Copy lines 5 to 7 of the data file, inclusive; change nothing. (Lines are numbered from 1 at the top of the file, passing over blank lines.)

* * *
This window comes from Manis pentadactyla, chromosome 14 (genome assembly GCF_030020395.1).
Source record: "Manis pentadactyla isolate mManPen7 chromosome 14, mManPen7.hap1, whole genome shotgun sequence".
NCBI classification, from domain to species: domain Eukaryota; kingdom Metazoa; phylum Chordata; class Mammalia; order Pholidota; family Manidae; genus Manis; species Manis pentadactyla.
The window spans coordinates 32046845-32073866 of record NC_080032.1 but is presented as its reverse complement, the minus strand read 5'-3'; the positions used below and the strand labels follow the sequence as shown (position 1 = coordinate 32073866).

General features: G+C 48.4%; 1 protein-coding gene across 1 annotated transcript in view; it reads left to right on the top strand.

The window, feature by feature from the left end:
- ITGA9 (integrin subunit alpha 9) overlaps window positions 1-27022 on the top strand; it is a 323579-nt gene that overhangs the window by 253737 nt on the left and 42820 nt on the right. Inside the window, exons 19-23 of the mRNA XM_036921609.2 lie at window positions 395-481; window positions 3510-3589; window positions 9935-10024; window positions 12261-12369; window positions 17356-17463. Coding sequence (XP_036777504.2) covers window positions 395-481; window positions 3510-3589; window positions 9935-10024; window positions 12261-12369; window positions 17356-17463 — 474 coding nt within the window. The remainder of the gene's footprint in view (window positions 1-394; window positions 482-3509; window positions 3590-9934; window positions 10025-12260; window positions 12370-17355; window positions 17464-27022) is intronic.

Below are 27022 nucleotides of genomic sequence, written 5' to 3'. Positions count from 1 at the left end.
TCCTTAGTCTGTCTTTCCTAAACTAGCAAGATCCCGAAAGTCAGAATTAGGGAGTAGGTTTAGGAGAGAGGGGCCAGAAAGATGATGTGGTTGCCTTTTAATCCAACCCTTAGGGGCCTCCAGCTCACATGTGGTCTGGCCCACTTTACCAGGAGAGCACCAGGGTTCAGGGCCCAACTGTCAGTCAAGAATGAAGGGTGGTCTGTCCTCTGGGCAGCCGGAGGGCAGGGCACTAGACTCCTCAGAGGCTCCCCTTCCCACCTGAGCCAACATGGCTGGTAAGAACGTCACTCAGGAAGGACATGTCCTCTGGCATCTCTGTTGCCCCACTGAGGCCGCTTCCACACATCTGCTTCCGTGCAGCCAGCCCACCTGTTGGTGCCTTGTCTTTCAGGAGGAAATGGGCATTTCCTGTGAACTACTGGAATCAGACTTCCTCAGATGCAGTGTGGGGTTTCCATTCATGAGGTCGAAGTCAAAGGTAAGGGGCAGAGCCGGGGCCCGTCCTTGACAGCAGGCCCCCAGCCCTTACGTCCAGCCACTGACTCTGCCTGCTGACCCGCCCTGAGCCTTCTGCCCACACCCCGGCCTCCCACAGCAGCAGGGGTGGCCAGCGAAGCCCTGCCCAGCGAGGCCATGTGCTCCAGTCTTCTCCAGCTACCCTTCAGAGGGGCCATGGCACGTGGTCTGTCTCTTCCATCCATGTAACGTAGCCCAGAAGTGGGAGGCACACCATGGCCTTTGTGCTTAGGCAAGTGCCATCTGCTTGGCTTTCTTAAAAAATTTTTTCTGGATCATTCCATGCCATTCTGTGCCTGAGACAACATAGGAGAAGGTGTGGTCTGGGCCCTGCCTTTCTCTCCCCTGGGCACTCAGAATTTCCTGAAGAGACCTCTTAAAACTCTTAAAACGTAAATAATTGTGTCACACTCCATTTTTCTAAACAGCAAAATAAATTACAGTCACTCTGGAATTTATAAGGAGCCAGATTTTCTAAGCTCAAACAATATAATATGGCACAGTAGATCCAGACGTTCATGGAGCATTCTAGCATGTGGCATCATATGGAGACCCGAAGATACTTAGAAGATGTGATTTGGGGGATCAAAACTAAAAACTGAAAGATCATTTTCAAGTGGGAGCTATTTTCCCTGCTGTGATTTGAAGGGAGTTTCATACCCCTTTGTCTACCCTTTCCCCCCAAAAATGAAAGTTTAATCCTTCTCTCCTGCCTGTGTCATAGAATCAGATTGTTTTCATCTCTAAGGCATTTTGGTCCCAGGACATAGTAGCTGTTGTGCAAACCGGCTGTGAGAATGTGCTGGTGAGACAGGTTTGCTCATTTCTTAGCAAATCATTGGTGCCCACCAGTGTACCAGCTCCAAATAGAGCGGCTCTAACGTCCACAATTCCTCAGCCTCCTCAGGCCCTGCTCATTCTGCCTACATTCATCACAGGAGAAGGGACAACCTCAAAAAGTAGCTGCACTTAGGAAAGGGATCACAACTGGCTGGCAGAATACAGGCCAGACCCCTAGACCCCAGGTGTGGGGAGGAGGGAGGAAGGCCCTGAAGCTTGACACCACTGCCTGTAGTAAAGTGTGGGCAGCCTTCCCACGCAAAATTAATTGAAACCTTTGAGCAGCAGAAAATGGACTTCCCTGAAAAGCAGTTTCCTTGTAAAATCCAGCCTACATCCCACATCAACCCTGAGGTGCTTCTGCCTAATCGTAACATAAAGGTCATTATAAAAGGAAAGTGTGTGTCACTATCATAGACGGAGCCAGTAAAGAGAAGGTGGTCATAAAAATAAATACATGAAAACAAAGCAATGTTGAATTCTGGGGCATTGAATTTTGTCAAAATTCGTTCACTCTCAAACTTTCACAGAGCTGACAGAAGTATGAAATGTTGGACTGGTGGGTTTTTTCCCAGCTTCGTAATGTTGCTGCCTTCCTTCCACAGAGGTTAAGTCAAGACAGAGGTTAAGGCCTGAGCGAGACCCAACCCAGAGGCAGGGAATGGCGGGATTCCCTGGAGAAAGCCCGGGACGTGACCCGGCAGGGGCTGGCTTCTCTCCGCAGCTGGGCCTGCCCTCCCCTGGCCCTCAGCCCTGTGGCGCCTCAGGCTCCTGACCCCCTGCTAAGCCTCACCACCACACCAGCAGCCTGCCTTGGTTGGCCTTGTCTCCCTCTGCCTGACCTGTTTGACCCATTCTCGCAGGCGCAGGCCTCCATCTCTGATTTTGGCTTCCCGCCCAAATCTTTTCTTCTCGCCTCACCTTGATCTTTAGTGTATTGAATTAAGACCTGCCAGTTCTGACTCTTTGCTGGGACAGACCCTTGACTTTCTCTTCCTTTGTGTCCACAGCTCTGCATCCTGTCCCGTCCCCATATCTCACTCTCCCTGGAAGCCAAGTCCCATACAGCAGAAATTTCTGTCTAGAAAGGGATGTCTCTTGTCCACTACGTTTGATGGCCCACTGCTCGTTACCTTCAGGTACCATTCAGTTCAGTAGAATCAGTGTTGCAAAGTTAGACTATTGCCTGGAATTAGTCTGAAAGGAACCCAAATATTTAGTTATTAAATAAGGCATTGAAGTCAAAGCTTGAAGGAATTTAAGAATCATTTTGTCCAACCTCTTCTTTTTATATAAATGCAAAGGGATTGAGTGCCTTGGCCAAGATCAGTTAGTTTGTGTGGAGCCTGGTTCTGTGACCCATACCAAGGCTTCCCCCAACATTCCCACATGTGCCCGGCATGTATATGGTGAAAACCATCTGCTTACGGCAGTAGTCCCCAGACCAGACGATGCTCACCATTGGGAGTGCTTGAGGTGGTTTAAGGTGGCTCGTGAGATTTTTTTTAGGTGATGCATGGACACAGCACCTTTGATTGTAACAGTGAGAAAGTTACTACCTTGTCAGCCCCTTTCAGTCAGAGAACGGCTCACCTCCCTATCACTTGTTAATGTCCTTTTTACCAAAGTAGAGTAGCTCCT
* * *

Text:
General features: G+C 48.4%; 1 protein-coding gene across 1 annotated transcript in view; it reads left to right on the top strand.

The window, feature by feature from the left end:
- ITGA9 (integrin subunit alpha 9) overlaps window positions 1-27022 on the top strand; it is a 323579-nt gene that overhangs the window by 253737 nt on the left and 42820 nt on the right. Inside the window, exons 19-23 of the mRNA XM_036921609.2 lie at window positions 395-481; window positions 3510-3589; window positions 9935-10024; window positions 12261-12369; window positions 17356-17463. Coding sequence (XP_036777504.2) covers window positions 395-481; window positions 3510-3589; window positions 9935-10024; window positions 12261-12369; window positions 17356-17463 — 474 coding nt within the window. The remainder of the gene's footprint in view (window positions 1-394; window positions 482-3509; window positions 3590-9934; window positions 10025-12260; window positions 12370-17355; window positions 17464-27022) is intronic.